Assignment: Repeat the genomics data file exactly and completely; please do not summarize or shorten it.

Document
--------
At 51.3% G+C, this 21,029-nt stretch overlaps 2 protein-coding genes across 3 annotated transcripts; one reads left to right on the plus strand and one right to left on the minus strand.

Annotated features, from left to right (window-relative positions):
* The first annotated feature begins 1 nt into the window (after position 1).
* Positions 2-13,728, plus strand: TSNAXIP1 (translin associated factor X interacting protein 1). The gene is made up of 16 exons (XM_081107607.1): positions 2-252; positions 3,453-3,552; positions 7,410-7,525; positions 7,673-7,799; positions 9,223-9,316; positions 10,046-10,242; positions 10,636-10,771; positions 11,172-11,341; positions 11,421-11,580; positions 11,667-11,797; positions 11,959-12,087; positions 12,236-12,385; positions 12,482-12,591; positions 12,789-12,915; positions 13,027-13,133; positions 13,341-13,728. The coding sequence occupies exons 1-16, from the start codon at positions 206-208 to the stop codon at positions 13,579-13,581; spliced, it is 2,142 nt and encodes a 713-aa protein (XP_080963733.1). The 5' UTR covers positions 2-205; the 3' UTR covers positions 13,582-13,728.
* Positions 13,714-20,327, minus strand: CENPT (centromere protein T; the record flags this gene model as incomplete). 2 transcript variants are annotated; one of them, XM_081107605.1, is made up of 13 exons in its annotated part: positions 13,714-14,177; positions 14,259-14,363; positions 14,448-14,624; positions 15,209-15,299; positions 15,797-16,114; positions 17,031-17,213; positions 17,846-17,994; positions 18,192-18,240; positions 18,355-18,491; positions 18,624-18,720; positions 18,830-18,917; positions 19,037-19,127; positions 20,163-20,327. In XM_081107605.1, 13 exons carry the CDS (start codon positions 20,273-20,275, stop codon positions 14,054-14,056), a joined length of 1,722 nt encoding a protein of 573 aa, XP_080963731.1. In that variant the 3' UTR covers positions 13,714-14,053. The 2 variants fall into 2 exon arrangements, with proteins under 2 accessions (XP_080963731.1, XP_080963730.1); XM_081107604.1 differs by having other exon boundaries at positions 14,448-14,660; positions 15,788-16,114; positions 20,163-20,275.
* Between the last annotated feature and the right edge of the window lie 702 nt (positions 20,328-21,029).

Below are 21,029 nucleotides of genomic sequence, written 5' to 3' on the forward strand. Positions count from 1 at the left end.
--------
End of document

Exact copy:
At 51.3% G+C, this 21,029-nt stretch overlaps 2 protein-coding genes across 3 annotated transcripts; one reads left to right on the plus strand and one right to left on the minus strand.

Annotated features, from left to right (window-relative positions):
* The first annotated feature begins 1 nt into the window (after position 1).
* Positions 2-13,728, plus strand: TSNAXIP1 (translin associated factor X interacting protein 1). The gene is made up of 16 exons (XM_081107607.1): positions 2-252; positions 3,453-3,552; positions 7,410-7,525; positions 7,673-7,799; positions 9,223-9,316; positions 10,046-10,242; positions 10,636-10,771; positions 11,172-11,341; positions 11,421-11,580; positions 11,667-11,797; positions 11,959-12,087; positions 12,236-12,385; positions 12,482-12,591; positions 12,789-12,915; positions 13,027-13,133; positions 13,341-13,728. The coding sequence occupies exons 1-16, from the start codon at positions 206-208 to the stop codon at positions 13,579-13,581; spliced, it is 2,142 nt and encodes a 713-aa protein (XP_080963733.1). The 5' UTR covers positions 2-205; the 3' UTR covers positions 13,582-13,728.
* Positions 13,714-20,327, minus strand: CENPT (centromere protein T; the record flags this gene model as incomplete). 2 transcript variants are annotated; one of them, XM_081107605.1, is made up of 13 exons in its annotated part: positions 13,714-14,177; positions 14,259-14,363; positions 14,448-14,624; positions 15,209-15,299; positions 15,797-16,114; positions 17,031-17,213; positions 17,846-17,994; positions 18,192-18,240; positions 18,355-18,491; positions 18,624-18,720; positions 18,830-18,917; positions 19,037-19,127; positions 20,163-20,327. In XM_081107605.1, 13 exons carry the CDS (start codon positions 20,273-20,275, stop codon positions 14,054-14,056), a joined length of 1,722 nt encoding a protein of 573 aa, XP_080963731.1. In that variant the 3' UTR covers positions 13,714-14,053. The 2 variants fall into 2 exon arrangements, with proteins under 2 accessions (XP_080963731.1, XP_080963730.1); XM_081107604.1 differs by having other exon boundaries at positions 14,448-14,660; positions 15,788-16,114; positions 20,163-20,275.
* Between the last annotated feature and the right edge of the window lie 702 nt (positions 20,328-21,029).

Below are 21,029 nucleotides of genomic sequence, written 5' to 3' on the forward strand. Positions count from 1 at the left end.